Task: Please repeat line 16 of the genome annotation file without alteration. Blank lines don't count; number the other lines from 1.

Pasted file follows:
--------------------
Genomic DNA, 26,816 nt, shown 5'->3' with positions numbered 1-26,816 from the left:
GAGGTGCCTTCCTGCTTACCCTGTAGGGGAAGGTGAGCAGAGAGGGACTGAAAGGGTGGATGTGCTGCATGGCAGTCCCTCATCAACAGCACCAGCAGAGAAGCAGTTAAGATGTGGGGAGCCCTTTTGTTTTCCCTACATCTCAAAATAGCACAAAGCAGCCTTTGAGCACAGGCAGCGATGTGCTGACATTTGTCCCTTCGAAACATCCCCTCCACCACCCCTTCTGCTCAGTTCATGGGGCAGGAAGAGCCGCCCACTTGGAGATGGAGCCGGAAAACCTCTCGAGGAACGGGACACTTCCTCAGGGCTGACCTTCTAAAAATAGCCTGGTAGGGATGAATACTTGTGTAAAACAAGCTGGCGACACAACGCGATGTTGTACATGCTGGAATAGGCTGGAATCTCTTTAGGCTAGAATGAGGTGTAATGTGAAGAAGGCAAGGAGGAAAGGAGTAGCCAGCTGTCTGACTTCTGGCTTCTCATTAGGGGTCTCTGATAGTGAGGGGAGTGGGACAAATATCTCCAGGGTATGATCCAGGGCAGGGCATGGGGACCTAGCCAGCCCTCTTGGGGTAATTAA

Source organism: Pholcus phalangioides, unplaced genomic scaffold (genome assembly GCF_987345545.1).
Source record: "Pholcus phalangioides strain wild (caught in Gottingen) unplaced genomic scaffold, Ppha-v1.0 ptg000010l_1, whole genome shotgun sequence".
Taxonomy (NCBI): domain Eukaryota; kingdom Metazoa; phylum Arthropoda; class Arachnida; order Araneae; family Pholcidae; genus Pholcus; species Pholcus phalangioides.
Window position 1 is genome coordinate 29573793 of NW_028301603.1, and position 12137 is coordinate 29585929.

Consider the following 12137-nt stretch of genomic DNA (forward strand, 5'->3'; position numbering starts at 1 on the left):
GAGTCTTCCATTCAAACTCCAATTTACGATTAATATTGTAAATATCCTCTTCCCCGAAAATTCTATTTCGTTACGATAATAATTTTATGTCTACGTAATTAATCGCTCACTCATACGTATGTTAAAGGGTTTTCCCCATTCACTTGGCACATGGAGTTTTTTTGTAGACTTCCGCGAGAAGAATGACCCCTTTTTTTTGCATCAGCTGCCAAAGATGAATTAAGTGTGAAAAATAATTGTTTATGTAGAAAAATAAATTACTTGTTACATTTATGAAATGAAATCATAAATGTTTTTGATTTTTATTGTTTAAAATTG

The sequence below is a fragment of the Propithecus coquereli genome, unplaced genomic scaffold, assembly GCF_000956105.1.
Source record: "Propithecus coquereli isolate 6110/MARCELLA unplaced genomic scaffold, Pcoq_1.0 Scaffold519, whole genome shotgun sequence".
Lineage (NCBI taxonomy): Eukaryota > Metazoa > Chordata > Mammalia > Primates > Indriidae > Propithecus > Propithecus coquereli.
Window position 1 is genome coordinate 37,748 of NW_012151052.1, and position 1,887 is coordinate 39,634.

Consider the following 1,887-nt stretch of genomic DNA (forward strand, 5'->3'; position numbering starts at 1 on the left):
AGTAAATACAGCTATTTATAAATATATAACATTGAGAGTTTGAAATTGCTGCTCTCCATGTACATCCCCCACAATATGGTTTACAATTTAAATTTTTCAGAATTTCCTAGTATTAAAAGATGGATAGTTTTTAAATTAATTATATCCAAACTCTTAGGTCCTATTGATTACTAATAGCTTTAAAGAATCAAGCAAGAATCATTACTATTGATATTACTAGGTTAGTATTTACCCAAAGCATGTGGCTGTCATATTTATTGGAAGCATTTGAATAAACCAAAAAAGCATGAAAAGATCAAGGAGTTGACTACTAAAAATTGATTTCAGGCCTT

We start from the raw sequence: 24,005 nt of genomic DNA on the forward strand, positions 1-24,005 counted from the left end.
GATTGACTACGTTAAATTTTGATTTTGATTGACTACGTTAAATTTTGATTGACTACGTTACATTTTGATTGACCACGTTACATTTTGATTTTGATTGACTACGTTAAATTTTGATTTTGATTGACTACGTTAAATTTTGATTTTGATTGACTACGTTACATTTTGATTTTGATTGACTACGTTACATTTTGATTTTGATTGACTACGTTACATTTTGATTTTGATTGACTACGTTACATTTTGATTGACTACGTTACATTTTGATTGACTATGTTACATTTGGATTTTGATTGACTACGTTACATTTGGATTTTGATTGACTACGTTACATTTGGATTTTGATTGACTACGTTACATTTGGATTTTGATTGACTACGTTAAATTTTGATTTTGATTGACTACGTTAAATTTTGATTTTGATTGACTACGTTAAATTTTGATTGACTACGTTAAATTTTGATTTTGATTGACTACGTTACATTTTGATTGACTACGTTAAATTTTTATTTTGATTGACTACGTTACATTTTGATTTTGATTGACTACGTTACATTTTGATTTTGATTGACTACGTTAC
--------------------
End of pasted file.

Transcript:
GATTGACTACGTTAAATTTTGATTTTGATTGACTACGTTAAATTTTGATTGACTACGTTACATTTTGATTGACCACGTTACATTTTGATTTTGATTGACTACGTTAAATTTTGATTTTGATTGACTACGTTAAATTTTGATTTTGATTGACTACGTTACATTTTGATTTTGATTGACTACGTTACATTTTGATTTTGATTGACTACGTTACATTTTGATTTTGATTGACTACGTTACATTTTGATTGACTACGTTACATTTTGATTGACTATGTTACATTTGGATTTTGATTGACTACGTTACATTTGGATTTTGATTGACTACGTTACATTTGGATTTTGATTGACTACGTTACATTTGGATTTTGATTGACTACGTTAAATTTTGATTTTGATTGACTACGTTAAATTTTGATTTTGATTGACTACGTTAAATTTTGATTGACTACGTTAAATTTTGATTTTGATTGACTACGTTACATTTTGATTGACTACGTTAAATTTTTATTTTGATTGACTACGTTACATTTTGATTTTGATTGACTACGTTACATTTTGATTTTGATTGACTACGTTAC